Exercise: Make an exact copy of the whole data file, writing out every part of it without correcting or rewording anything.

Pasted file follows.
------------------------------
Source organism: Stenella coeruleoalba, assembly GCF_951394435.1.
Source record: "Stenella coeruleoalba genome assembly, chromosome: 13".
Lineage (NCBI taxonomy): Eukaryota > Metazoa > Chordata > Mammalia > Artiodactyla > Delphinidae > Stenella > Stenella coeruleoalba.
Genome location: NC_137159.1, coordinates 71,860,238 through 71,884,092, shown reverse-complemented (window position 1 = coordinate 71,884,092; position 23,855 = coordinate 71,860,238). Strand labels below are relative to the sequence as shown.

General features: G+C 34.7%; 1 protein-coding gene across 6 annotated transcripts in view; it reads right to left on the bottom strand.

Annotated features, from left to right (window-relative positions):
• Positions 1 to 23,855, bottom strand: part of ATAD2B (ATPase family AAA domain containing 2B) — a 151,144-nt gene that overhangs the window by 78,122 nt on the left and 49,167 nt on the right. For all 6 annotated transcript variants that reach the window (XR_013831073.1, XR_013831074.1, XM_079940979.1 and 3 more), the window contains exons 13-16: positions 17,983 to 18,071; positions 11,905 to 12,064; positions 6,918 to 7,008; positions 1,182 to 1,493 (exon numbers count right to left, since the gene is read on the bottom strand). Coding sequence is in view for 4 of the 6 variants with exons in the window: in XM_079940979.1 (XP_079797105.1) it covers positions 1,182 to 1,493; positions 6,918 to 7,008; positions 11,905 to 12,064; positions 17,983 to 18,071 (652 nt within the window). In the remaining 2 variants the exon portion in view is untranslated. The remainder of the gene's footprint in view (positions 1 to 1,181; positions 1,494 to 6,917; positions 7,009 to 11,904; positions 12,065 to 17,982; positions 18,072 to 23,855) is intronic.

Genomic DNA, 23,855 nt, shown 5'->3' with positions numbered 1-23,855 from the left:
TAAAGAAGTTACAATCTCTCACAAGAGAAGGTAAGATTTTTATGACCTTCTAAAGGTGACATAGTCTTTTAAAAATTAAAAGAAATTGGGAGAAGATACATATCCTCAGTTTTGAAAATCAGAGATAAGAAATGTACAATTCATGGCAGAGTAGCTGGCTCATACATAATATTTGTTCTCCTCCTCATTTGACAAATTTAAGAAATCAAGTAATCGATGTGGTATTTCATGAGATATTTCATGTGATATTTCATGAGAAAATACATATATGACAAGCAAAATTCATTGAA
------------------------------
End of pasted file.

Source organism: Stenella coeruleoalba, assembly GCF_951394435.1.
Source record: "Stenella coeruleoalba genome assembly, chromosome: 13".
Lineage (NCBI taxonomy): Eukaryota > Metazoa > Chordata > Mammalia > Artiodactyla > Delphinidae > Stenella > Stenella coeruleoalba.
Genome location: NC_137159.1, coordinates 71,860,238 through 71,884,092, shown reverse-complemented (window position 1 = coordinate 71,884,092; position 23,855 = coordinate 71,860,238). Strand labels below are relative to the sequence as shown.

General features: G+C 34.7%; 1 protein-coding gene across 6 annotated transcripts in view; it reads right to left on the bottom strand.

Annotated features, from left to right (window-relative positions):
• Positions 1 to 23,855, bottom strand: part of ATAD2B (ATPase family AAA domain containing 2B) — a 151,144-nt gene that overhangs the window by 78,122 nt on the left and 49,167 nt on the right. For all 6 annotated transcript variants that reach the window (XR_013831073.1, XR_013831074.1, XM_079940979.1 and 3 more), the window contains exons 13-16: positions 17,983 to 18,071; positions 11,905 to 12,064; positions 6,918 to 7,008; positions 1,182 to 1,493 (exon numbers count right to left, since the gene is read on the bottom strand). Coding sequence is in view for 4 of the 6 variants with exons in the window: in XM_079940979.1 (XP_079797105.1) it covers positions 1,182 to 1,493; positions 6,918 to 7,008; positions 11,905 to 12,064; positions 17,983 to 18,071 (652 nt within the window). In the remaining 2 variants the exon portion in view is untranslated. The remainder of the gene's footprint in view (positions 1 to 1,181; positions 1,494 to 6,917; positions 7,009 to 11,904; positions 12,065 to 17,982; positions 18,072 to 23,855) is intronic.

Genomic DNA, 23,855 nt, shown 5'->3' with positions numbered 1-23,855 from the left:
TAAAGAAGTTACAATCTCTCACAAGAGAAGGTAAGATTTTTATGACCTTCTAAAGGTGACATAGTCTTTTAAAAATTAAAAGAAATTGGGAGAAGATACATATCCTCAGTTTTGAAAATCAGAGATAAGAAATGTACAATTCATGGCAGAGTAGCTGGCTCATACATAATATTTGTTCTCCTCCTCATTTGACAAATTTAAGAAATCAAGTAATCGATGTGGTATTTCATGAGATATTTCATGTGATATTTCATGAGAAAATACATATATGACAAGCAAAATTCATTGAA